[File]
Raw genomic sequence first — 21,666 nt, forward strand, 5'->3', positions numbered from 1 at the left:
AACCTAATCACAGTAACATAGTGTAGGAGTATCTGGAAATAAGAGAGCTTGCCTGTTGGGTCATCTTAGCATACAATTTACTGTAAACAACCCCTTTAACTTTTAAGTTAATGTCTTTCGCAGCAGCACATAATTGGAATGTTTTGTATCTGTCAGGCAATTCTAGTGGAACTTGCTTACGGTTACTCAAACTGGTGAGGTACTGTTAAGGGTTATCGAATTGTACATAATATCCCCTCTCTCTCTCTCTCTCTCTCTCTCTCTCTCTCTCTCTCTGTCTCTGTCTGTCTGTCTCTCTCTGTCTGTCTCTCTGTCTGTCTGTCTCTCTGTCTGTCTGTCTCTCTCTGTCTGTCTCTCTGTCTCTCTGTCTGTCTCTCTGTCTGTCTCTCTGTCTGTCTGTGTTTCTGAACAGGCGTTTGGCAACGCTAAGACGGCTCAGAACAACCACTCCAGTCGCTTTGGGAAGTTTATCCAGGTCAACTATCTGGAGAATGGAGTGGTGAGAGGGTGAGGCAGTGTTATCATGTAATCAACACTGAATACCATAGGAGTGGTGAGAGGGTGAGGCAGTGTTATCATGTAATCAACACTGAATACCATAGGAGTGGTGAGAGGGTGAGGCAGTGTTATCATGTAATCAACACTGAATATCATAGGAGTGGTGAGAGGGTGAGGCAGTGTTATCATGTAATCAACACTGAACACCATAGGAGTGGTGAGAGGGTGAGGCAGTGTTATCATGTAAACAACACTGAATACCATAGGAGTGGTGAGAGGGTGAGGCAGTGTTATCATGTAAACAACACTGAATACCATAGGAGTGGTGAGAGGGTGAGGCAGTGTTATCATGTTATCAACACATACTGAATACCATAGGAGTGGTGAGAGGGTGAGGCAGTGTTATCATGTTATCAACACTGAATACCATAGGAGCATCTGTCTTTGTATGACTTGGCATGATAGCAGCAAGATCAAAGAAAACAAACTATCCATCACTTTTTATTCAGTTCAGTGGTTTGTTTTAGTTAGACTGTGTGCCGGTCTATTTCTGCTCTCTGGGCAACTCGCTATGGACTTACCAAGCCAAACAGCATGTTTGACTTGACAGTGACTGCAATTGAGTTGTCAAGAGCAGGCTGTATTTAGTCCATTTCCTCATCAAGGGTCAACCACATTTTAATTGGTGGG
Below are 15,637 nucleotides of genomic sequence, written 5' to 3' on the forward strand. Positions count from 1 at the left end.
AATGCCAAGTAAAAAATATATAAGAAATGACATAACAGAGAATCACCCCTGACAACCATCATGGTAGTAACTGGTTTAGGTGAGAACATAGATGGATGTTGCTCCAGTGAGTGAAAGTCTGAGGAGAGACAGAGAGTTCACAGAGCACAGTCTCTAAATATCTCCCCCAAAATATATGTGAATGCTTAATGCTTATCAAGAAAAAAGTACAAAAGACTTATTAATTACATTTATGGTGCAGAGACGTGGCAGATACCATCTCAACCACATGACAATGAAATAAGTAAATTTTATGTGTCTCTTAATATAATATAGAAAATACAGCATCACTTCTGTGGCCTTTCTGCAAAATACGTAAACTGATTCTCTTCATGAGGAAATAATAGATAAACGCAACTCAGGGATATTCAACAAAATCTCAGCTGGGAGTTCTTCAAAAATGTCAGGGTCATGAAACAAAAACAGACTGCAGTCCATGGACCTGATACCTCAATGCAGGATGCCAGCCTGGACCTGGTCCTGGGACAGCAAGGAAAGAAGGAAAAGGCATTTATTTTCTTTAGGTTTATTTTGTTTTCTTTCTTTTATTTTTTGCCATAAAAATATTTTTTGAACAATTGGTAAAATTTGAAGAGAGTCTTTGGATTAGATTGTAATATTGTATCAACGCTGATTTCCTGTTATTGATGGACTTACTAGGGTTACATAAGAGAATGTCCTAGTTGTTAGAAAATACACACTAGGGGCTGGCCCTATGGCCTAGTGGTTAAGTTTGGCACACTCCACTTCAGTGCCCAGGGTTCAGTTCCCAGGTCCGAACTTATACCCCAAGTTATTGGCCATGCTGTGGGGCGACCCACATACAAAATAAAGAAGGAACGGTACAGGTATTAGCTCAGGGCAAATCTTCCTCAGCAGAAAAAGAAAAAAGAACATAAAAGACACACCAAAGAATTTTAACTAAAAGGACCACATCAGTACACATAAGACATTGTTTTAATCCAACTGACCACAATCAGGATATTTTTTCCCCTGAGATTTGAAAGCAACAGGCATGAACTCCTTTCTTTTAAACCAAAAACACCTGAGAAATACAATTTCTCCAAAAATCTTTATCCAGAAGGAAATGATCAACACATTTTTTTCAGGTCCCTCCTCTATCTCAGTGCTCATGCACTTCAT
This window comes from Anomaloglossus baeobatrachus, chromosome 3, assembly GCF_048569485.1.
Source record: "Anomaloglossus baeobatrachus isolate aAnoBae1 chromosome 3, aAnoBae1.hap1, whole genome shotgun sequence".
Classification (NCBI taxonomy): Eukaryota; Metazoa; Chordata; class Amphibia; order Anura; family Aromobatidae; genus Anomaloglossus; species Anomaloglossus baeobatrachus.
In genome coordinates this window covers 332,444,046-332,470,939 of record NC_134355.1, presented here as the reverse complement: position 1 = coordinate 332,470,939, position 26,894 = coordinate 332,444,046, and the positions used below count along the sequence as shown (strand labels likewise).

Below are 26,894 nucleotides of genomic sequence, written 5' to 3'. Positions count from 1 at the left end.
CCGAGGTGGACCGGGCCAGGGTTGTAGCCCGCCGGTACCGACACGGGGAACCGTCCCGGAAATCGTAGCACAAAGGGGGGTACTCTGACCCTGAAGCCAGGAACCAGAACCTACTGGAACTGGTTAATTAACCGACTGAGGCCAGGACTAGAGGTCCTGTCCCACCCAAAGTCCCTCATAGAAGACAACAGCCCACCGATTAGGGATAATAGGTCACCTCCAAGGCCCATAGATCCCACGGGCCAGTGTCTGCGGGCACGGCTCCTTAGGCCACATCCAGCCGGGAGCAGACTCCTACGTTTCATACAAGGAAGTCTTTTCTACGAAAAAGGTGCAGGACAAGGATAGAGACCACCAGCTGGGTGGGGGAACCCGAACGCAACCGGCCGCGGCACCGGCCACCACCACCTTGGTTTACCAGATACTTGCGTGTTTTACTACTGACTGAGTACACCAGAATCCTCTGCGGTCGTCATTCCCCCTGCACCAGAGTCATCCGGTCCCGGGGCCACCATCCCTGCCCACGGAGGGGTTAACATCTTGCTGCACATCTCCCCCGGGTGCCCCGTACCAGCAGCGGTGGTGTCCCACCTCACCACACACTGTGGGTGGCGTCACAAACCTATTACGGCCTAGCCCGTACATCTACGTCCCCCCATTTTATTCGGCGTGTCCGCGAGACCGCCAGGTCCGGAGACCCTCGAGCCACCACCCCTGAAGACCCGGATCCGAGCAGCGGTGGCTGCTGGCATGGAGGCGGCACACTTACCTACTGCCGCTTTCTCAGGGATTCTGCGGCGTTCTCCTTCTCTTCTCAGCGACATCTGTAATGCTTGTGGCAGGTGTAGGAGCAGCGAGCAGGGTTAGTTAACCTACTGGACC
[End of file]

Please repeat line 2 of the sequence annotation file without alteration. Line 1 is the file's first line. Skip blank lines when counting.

AACCTAATCACAGTAACATAGTGTAGGAGTATCTGGAAATAAGAGAGCTTGCCTGTTGGGTCATCTTAGCATACAATTTACTGTAAACAACCCCTTTAACTTTTAAGTTAATGTCTTTCGCAGCAGCACATAATTGGAATGTTTTGTATCTGTCAGGCAATTCTAGTGGAACTTGCTTACGGTTACTCAAACTGGTGAGGTACTGTTAAGGGTTATCGAATTGTACATAATATCCCCTCTCTCTCTCTCTCTCTCTCTCTCTCTCTCTCTCTCTCTGTCTCTGTCTGTCTGTCTCTCTCTGTCTGTCTCTCTGTCTGTCTGTCTCTCTGTCTGTCTGTCTCTCTCTGTCTGTCTCTCTGTCTCTCTGTCTGTCTCTCTGTCTGTCTCTCTGTCTGTCTGTGTTTCTGAACAGGCGTTTGGCAACGCTAAGACGGCTCAGAACAACCACTCCAGTCGCTTTGGGAAGTTTATCCAGGTCAACTATCTGGAGAATGGAGTGGTGAGAGGGTGAGGCAGTGTTATCATGTAATCAACACTGAATACCATAGGAGTGGTGAGAGGGTGAGGCAGTGTTATCATGTAATCAACACTGAATACCATAGGAGTGGTGAGAGGGTGAGGCAGTGTTATCATGTAATCAACACTGAATATCATAGGAGTGGTGAGAGGGTGAGGCAGTGTTATCATGTAATCAACACTGAACACCATAGGAGTGGTGAGAGGGTGAGGCAGTGTTATCATGTAAACAACACTGAATACCATAGGAGTGGTGAGAGGGTGAGGCAGTGTTATCATGTAAACAACACTGAATACCATAGGAGTGGTGAGAGGGTGAGGCAGTGTTATCATGTTATCAACACATACTGAATACCATAGGAGTGGTGAGAGGGTGAGGCAGTGTTATCATGTTATCAACACTGAATACCATAGGAGCATCTGTCTTTGTATGACTTGGCATGATAGCAGCAAGATCAAAGAAAACAAACTATCCATCACTTTTTATTCAGTTCAGTGGTTTGTTTTAGTTAGACTGTGTGCCGGTCTATTTCTGCTCTCTGGGCAACTCGCTATGGACTTACCAAGCCAAACAGCATGTTTGACTTGACAGTGACTGCAATTGAGTTGTCAAGAGCAGGCTGTATTTAGTCCATTTCCTCATCAAGGGTCAACCACATTTTAATTGGTGGG